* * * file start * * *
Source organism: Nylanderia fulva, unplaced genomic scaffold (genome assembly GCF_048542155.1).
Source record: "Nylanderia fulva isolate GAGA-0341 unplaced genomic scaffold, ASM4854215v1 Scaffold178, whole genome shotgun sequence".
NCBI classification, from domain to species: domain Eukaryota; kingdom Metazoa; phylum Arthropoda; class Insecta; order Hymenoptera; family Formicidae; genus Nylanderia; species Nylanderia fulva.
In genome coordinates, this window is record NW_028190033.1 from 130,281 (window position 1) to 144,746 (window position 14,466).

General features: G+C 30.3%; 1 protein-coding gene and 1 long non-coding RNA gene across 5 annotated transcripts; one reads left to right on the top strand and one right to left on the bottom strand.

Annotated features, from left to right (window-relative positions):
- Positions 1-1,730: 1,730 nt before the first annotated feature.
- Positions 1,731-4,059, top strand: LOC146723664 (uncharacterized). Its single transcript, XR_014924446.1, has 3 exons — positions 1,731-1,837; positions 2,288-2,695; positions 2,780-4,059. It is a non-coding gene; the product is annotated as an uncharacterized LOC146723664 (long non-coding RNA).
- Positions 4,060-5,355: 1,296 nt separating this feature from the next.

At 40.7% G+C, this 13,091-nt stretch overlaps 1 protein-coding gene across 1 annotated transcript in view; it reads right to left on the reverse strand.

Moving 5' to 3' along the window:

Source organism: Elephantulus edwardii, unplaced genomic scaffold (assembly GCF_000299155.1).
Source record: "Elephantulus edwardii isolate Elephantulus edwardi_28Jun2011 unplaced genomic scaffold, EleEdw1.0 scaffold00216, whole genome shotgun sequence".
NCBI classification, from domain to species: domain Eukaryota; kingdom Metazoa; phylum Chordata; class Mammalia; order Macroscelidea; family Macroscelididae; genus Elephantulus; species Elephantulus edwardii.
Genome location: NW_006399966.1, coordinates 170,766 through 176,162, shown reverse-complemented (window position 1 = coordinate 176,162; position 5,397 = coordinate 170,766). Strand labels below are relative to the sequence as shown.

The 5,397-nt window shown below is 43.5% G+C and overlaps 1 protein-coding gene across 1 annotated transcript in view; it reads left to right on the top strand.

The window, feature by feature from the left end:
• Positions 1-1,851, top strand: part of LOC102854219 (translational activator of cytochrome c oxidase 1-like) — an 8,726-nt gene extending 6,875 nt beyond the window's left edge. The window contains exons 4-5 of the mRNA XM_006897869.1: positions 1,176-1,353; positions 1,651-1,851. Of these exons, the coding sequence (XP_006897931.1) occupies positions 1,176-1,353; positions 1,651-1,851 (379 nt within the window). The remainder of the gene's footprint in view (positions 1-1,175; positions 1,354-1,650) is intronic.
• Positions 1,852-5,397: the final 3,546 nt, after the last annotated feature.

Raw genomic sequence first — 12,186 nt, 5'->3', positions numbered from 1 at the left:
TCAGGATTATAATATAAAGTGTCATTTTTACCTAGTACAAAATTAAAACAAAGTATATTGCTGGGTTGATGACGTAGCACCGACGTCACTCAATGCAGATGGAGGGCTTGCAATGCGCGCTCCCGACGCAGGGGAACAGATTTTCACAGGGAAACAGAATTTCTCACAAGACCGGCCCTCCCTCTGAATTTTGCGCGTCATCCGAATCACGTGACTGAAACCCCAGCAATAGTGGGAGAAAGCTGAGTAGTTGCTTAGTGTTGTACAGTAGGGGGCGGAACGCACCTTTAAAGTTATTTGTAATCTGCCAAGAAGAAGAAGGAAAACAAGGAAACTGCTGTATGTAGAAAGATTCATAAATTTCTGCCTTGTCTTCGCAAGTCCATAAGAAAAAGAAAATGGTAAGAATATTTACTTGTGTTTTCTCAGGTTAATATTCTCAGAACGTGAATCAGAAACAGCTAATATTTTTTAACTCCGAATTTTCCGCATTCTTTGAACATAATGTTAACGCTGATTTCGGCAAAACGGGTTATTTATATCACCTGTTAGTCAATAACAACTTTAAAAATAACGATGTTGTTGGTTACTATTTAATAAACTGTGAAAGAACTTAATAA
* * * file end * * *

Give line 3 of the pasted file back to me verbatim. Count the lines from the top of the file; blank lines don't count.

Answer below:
NCBI classification, from domain to species: domain Eukaryota; kingdom Metazoa; phylum Arthropoda; class Insecta; order Hymenoptera; family Formicidae; genus Nylanderia; species Nylanderia fulva.